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Profit and Loss Account and Balance Sheet

The profit and loss (P&L) account summarise a business' trading transactions - income, sales, and expenditure - and the resulting profit or loss for a given period. The balance sheet, by comparison, provides a financial snapshot at a given moment. It doesn't show day-to-day transactions or the current profitability of the business. However, many of its figures relate to - or are affected by - the state of play with profit and loss transactions on a given date. Any profits that are not paid out as dividends are shown in the retained profit column on the balance sheet.

The amount shown as cash or at the bank under current assets on the balance sheet will be determined in part by the income and expenses recorded in the P&L. For example, if sales income exceeds spending in the period preceding the publication of the accounts, all other things being equal, current assets will be higher than if expenses had outstripped income over the same period.

If the business takes out a short-term loan, this will be shown in the balance sheet under current liabilities, but the loan itself won't appear in the P&L. However, the P&L will include interest payments on that loan in its expenditure column - and these figures will affect the net profitability figure or 'bottom line'.

For preparing a Trading and Profit and Loss Account we need complete information regarding expenses, incomes, assets, and liabilities of the concern. In incomplete records, some details are given and some are missing. Thus, we need to ascertain the missing details in an indirect manner by using the logic of double-entry.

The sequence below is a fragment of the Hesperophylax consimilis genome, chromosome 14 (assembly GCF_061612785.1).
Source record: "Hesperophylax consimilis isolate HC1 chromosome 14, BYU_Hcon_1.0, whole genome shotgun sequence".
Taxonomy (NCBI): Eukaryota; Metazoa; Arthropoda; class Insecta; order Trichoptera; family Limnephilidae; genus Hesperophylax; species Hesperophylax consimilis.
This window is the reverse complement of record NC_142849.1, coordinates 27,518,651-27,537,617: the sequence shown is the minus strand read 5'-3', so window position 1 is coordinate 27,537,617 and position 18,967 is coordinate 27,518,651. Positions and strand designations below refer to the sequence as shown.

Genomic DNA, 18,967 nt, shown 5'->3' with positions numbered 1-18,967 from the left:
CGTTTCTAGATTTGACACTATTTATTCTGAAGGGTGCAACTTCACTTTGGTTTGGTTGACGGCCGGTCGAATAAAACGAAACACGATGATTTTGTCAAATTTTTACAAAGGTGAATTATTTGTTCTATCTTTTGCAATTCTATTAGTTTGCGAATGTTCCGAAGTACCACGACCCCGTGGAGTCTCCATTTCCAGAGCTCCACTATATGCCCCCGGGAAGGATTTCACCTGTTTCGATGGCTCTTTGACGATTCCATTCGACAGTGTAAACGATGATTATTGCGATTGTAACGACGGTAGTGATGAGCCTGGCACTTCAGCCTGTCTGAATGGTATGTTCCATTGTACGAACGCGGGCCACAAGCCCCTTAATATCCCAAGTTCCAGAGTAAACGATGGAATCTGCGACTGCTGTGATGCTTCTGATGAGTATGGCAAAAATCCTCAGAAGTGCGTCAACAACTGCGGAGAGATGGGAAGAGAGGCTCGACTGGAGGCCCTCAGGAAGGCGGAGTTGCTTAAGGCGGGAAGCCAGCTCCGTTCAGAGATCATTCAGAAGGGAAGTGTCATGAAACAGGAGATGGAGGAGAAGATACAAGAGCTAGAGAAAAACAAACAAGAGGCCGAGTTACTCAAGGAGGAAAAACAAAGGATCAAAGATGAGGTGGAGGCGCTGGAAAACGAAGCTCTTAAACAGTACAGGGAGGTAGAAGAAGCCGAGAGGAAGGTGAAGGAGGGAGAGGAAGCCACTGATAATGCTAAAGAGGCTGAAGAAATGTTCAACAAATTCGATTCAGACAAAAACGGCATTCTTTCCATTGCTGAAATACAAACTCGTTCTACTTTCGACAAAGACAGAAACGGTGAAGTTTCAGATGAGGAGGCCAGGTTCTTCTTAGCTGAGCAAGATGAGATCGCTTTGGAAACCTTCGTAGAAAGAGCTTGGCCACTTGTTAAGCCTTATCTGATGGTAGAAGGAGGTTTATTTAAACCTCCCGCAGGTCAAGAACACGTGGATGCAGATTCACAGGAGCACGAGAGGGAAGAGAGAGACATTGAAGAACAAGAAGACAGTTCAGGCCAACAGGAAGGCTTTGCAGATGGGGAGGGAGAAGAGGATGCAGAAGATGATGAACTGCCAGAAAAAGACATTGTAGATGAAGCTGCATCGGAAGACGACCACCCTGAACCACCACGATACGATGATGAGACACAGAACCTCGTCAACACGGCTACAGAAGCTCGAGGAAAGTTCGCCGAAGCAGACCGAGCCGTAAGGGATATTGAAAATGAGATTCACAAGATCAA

The most common items that are missing and we have to find out for preparing Trading and Profit and Loss Account are:

  • Opening capital

  • Credit Purchases

  • Credit sales

  • Bills payable accepted

  • Bills receivable received

  • Payments to creditor

  • Payments to debtors

  • Any other cash/bank-related items.

As we know that opening capital can be obtained by preparing the statement of affairs at the beginning of the year. For other items that are missing, we can easily obtain them by preparing accounts such as total debtors and total creditors, total bills receivable and total bills payable accounts, and a summary of cash.

The two important parts of the financial statement are the Balance Sheet and the Profit & Loss account. Without the preparation of these two entities the financial statement cannot be reported, even the readers of the statement are not able to clearly understand the company’s position. Hence, due regard is to be given by every company in the preparation of the two. However, people don’t understand them very clearly and have problems distinguishing the two terms.

Balance Sheet

  • Meaning: A statement that shows the company's assets, liabilities, and equity at a specific date

  • Time frame: Financial condition on a certain date

  • Type: Statement

  • Information disclosed: Assets, liabilities, and capital of shareholders

  • The sequence of preparation: It is prepared after the preparation of the Profit & Loss Account

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Profit & Loss Account

  • Meaning: Account that shows the company's revenue and expenses over a period of time

  • Time frame: Financial changes during the period

  • Type: Account

  • Information disclosed: Income, expenses, gains, and losses

  • The sequence of preparation: It is prepared before the preparation of the Balance Sheet

Key Differences between Balance Sheet and Profit & Loss Account

  • The Balance Sheet is prepared at a particular date, usually the end of the financial year while the Profit and Loss account is prepared for a particular period.

  • The Balance Sheet reveals the entity’s financial position, whereas the Profit and Loss account discloses the entity’s financial performance.